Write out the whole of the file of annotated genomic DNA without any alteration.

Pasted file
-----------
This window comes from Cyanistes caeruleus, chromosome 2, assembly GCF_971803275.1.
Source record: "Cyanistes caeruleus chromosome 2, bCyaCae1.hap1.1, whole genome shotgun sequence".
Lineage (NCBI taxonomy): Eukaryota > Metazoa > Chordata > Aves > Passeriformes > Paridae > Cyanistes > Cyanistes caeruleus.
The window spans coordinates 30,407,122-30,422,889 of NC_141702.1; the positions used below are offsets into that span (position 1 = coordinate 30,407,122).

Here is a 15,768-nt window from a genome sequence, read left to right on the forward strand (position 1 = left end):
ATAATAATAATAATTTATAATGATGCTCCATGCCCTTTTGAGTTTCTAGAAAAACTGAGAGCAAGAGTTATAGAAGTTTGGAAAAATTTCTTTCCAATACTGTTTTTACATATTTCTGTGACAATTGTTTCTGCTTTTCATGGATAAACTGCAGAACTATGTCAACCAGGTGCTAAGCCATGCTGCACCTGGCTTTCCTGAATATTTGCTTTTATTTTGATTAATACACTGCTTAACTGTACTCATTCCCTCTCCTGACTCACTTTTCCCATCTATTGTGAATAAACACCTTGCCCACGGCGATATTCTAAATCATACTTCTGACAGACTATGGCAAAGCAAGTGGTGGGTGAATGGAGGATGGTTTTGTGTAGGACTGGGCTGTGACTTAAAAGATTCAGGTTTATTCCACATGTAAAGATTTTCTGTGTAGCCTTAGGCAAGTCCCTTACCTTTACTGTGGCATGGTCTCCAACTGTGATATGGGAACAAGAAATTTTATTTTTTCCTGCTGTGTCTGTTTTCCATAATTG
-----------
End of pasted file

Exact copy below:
This window comes from Cyanistes caeruleus, chromosome 2, assembly GCF_971803275.1.
Source record: "Cyanistes caeruleus chromosome 2, bCyaCae1.hap1.1, whole genome shotgun sequence".
Lineage (NCBI taxonomy): Eukaryota > Metazoa > Chordata > Aves > Passeriformes > Paridae > Cyanistes > Cyanistes caeruleus.
The window spans coordinates 30,407,122-30,422,889 of NC_141702.1; the positions used below are offsets into that span (position 1 = coordinate 30,407,122).

Here is a 15,768-nt window from a genome sequence, read left to right on the forward strand (position 1 = left end):
ATAATAATAATAATTTATAATGATGCTCCATGCCCTTTTGAGTTTCTAGAAAAACTGAGAGCAAGAGTTATAGAAGTTTGGAAAAATTTCTTTCCAATACTGTTTTTACATATTTCTGTGACAATTGTTTCTGCTTTTCATGGATAAACTGCAGAACTATGTCAACCAGGTGCTAAGCCATGCTGCACCTGGCTTTCCTGAATATTTGCTTTTATTTTGATTAATACACTGCTTAACTGTACTCATTCCCTCTCCTGACTCACTTTTCCCATCTATTGTGAATAAACACCTTGCCCACGGCGATATTCTAAATCATACTTCTGACAGACTATGGCAAAGCAAGTGGTGGGTGAATGGAGGATGGTTTTGTGTAGGACTGGGCTGTGACTTAAAAGATTCAGGTTTATTCCACATGTAAAGATTTTCTGTGTAGCCTTAGGCAAGTCCCTTACCTTTACTGTGGCATGGTCTCCAACTGTGATATGGGAACAAGAAATTTTATTTTTTCCTGCTGTGTCTGTTTTCCATAATTG